Breeding Honey Bees
Arcler Education Inc
Honey bees now live in all parts of the world except the extreme polar regions, but this was not always so. Until the 17th century they were confined to the Old World, where they had evolved and were widely distributed long before man appeared on earth. Primitive man harvested honey comb from bees’ nests in hollow trees and rock crevices. The operation with Apis mellifera is shown in many rock paintings found in Africa, and some in Spain, and with other species of bees in India and Australia. It is still carried out in various parts of the world, and honey can be a lifesaving food for primitive peoples in times of severe famine.Beekeeping proper started when man learned to safeguard the future of swarms and colonies established from them, by a certain amount of care and supervi¬sion, keeping them in separate purpose-made hives which substituted for natu¬ral dwellings of bees. For convenience and safety, a number of hives were often sited together in an apiary. Hive construction depended on what materials were at hand, and on the local skills of various communities. It is almost certain that the beehive had no single origin: it was a likely development in any region populated by honey bees, when man changed from hunting and collecting food to producing it, and started a settled existence.The earliest centers of culture were in the Middle East, in hot, dry open country. Pottery vessels were made during most of the Neolithic period, from perhaps 5000 B. C. onwards, and the first hives there may have been pottery vessels in which swarms happened to settle. In ancient Egypt and other Mediterranean regions, long cylindrical hives were made of mud, clay or other materials, and used in a horizontal position. Ancient Egyptian drawings shows honey harvest¬ing about 1450 B.C. The beekeepers used smoke to drive the bees from the back of the hive to the front, and honey combs could be removed without kill¬ing bees; the brood combs were recognized and could be left intact. Hives in Ancient Greece followed a somewhat similar style, and fragments of pottery hives have been excavated from 26 sites. In hot, dry regions the hives were often stacked together, and sometimes embedded in a wall, to provide insulation against the heat.In agricultural communities, techniques were developed for making containers of basket work as well as pottery. Baskets were also used to house bees, and they have changed little through the ages; those of coiled straw are made today in the same way as before 5000 B.C. Wicker baskets were woven from materi¬als such as pliable hazel twigs.All these primitive hives fulfilled certain necessary functions: they protected the bees and their combs from wind, rain, and extremes of heat or cold; their flight entrances were made small enough for the bees to guard; and there was some other opening through which the beekeeper could get at the honey and wax which constituted his harvest. Wood, bark, and clay were themselves weath¬erproof; straw and wicker hives were generally protected with an additional cover, and wicker hives were often plastered with mud and cow dung.A large and healthy population is an absolute must for optimizing honey yield. Large colonies disproportionally produce more honey than smaller ones. In oth¬er words one colony of 60,000 bees will produce more honey than two colonies of 30,000 each combined, the larger the colony population, the greater honey production per bee.As the name “honey” bee implies, honey bees’ natural tendency to prepare for winter by hoarding honey. Fall is when the preparation for population growth and subsequent honey yield begins. Keeping the bees healthy, strong and well provisioned is the first step in population management.Natural sources of hydrocarbons for honeybees are nectar and honeydew as well as honey produced from them. It is necessary to feed the bees, during long periods of adverse weather conditions and when there is no availability of flow or when beekeepers removed the hydrocarbon food from bees during honey harvest and there is no prospect for the flow to occur. The hydrocarbon food needs to be supplemented because during beekeeping season (from spring to winter feeding) a bee colony should have at least a 5 kg permanent hydrocarbon supply. A vital condition of the bee colonies to have good overwintering, is a proper winter food supply. The amount of food provided to bees, is a one-time dose and the time of supplying winter supplementation is an important element of the so-called winter feeding of bee colonies.Hope this book contributes in flourishing honey bees’ products that contributes in its turn in our daily diets and health besides bees contributes to the provision of pollination services, assuring crop yields and helping maintain plant biodiversity in natural ecosystems.The publication was made possible due to the efforts and the expertise of the contributing authors. They are gratefully acknowledged.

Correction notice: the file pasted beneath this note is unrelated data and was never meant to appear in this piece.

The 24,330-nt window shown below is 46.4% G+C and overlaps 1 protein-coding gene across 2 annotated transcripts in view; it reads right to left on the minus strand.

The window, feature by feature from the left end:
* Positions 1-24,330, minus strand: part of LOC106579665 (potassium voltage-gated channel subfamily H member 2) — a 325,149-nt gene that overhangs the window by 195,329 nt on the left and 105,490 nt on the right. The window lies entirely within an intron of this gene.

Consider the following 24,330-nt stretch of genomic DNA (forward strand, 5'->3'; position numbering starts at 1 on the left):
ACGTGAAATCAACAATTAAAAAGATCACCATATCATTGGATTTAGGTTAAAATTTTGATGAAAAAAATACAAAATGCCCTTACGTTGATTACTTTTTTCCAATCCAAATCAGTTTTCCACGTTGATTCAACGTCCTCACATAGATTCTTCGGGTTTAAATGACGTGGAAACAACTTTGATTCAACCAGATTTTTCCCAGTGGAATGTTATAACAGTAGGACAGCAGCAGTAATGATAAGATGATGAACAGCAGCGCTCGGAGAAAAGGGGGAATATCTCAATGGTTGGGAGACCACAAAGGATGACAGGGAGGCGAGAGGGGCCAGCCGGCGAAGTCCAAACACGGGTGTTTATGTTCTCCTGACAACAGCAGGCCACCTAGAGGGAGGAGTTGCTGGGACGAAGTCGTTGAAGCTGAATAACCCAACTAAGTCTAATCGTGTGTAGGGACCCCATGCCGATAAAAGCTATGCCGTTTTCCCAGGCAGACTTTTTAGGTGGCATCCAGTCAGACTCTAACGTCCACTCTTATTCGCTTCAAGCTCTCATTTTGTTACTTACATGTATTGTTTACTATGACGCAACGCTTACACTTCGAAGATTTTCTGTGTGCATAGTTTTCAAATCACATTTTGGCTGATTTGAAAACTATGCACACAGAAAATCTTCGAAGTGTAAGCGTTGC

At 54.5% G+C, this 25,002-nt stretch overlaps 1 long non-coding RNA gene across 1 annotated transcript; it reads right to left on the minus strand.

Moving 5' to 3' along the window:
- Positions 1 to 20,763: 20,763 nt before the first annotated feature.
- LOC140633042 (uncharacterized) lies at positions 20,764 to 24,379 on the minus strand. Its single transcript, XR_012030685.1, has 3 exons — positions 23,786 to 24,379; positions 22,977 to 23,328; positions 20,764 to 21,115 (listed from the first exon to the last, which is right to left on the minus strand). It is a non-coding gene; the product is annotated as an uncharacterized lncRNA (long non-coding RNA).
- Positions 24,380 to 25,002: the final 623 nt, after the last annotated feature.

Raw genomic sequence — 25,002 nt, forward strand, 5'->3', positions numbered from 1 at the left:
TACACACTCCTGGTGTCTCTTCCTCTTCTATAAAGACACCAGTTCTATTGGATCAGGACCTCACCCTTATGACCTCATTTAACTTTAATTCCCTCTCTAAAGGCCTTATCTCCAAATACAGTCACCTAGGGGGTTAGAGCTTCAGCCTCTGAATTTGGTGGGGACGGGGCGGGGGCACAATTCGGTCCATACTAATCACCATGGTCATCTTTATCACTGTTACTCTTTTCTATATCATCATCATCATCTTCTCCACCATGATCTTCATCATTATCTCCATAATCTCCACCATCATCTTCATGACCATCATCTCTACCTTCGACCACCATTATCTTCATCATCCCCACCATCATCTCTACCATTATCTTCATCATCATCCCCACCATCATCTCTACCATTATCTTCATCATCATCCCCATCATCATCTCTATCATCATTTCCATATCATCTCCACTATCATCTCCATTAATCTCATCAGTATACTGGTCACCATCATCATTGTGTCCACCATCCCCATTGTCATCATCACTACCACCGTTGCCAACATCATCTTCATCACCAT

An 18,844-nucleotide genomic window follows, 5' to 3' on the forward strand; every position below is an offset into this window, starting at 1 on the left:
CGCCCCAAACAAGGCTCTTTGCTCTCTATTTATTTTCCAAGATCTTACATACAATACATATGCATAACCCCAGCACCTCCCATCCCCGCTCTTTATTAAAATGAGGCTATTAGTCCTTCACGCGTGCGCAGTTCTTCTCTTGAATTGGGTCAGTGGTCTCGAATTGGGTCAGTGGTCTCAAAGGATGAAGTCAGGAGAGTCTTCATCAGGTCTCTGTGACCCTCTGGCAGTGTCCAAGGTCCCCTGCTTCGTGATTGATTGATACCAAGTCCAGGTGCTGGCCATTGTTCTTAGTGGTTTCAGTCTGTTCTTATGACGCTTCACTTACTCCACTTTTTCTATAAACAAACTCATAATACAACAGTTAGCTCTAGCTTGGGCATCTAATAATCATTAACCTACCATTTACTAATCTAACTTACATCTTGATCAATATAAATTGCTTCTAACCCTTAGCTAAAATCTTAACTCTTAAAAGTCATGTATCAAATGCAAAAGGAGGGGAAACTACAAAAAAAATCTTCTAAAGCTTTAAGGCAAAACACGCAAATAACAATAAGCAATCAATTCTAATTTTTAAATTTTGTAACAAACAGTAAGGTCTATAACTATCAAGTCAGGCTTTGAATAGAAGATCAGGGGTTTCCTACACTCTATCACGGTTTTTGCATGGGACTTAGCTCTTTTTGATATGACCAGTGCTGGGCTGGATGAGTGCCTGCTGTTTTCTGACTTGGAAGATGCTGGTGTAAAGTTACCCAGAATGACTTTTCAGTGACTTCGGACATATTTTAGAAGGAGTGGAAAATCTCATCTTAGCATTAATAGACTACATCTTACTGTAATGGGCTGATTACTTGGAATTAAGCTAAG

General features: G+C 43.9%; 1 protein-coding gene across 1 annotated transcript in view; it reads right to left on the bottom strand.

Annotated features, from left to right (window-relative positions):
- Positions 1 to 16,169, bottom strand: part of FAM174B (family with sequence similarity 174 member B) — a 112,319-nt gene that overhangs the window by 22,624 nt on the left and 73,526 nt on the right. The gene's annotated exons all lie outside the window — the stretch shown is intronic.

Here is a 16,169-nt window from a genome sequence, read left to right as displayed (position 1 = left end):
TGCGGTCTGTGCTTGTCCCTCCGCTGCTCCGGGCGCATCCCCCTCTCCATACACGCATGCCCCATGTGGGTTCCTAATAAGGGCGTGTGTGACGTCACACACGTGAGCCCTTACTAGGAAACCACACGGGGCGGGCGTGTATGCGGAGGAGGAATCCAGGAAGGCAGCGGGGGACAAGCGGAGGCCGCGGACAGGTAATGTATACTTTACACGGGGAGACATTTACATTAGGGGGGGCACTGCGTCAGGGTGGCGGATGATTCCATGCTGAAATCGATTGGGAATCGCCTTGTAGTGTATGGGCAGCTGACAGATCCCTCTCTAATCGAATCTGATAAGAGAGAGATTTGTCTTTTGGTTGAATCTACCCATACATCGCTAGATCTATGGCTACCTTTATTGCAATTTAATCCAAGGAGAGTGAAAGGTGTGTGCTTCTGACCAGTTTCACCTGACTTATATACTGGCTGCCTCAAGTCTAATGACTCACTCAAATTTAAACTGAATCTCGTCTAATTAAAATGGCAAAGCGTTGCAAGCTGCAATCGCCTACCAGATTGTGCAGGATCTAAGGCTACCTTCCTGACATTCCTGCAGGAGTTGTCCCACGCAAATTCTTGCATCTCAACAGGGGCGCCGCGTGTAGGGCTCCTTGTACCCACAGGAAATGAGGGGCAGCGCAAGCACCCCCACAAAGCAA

Hazem Shawky Fouda has a PhD. In Agriculture Sciences, obtained his PhD. from the Faculty of Agriculture, Alexandria University, 2008, MSc. In Agriculture Sciences from the Faculty of Agriculture, Alexandria University in 2004, Post-Grade Diploma in Cotton, 2001, BSc. in Agriculture Sciences, from the Faculty of Agriculture, Alexandria University, 1997, He is working in Cotton Arbitration & Testing General Organization (CATGO) since 1999 till present. Was working in the International Cotton Training Center (ICTC) – Cotton Arbitration & Testing General Organization (CATGO) from 2000 till 2015, as a Lecturer & Classer's Trainer for Egyptian and foreigner classers, technicians, ginners, spinners & traders in all cotton aspects starting from picking seed cotton till preparing bales for export including other cotton aspects and training them practically on classing cotton. Besides that he was an editor and active member in the Research & Translation Committee, participating in issuing weekly, monthly and annually issues about the international & local cotton market including price trends and direction, recent developments & researches concerning cotton production, protection, harvesting, ginning, fiber testing, spinning & weaving since its foundation in 2000 till 2014 and since 2015 till present he works as an inspector.